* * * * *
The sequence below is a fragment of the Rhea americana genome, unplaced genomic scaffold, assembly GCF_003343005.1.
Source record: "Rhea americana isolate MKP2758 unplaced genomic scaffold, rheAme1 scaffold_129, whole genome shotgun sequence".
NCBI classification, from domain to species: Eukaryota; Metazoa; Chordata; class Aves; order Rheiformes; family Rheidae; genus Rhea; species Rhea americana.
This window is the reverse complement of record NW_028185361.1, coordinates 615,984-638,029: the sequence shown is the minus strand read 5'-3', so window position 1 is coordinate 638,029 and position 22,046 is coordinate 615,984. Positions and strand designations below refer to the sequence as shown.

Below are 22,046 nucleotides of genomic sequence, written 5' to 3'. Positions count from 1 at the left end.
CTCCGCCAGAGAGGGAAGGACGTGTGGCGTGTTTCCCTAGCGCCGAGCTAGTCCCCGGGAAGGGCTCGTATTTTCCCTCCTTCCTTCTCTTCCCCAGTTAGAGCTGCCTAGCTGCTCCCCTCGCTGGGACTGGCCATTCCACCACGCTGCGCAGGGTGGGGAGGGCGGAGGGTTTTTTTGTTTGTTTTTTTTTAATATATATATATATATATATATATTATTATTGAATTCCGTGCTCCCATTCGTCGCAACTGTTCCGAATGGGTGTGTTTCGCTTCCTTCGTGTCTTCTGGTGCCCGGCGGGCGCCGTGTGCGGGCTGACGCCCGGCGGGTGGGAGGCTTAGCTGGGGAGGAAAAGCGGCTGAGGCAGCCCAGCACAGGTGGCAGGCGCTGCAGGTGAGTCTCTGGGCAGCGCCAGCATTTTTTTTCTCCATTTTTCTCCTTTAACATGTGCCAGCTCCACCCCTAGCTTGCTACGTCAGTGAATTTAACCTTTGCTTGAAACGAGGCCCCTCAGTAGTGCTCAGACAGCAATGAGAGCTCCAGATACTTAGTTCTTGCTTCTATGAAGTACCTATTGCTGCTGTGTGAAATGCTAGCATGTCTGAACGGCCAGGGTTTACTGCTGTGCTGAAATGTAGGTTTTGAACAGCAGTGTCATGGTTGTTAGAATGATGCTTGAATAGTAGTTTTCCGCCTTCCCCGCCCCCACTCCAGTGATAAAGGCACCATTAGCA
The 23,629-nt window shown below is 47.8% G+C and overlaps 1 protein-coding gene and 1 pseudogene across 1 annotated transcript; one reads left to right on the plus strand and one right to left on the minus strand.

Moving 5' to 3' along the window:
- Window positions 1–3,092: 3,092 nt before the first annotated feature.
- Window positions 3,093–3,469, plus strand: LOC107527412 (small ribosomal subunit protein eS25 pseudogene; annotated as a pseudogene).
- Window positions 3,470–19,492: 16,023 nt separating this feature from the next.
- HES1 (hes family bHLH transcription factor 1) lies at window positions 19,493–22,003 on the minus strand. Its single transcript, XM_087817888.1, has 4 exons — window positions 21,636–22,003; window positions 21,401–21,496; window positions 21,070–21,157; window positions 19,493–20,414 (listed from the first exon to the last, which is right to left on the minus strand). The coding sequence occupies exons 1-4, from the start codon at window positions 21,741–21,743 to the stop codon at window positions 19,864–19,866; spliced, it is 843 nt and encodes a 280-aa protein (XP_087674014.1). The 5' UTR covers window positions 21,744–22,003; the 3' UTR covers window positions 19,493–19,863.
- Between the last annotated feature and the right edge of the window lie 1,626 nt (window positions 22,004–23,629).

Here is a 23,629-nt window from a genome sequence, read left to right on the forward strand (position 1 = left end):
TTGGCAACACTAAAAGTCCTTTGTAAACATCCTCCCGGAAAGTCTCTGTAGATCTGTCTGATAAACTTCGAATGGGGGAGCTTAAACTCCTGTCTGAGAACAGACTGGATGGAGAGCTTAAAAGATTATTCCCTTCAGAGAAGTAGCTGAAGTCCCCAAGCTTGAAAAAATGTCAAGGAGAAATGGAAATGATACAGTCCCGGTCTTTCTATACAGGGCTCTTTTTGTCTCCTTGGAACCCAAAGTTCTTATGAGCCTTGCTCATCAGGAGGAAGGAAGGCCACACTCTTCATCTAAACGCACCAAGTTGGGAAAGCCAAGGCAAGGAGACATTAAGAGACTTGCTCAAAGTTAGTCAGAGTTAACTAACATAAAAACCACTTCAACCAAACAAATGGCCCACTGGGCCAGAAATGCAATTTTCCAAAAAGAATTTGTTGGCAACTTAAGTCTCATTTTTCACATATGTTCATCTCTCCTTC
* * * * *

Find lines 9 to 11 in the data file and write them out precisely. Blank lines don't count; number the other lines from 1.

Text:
- Window positions 1–3,092: 3,092 nt before the first annotated feature.
- Window positions 3,093–3,469, plus strand: LOC107527412 (small ribosomal subunit protein eS25 pseudogene; annotated as a pseudogene).
- Window positions 3,470–19,492: 16,023 nt separating this feature from the next.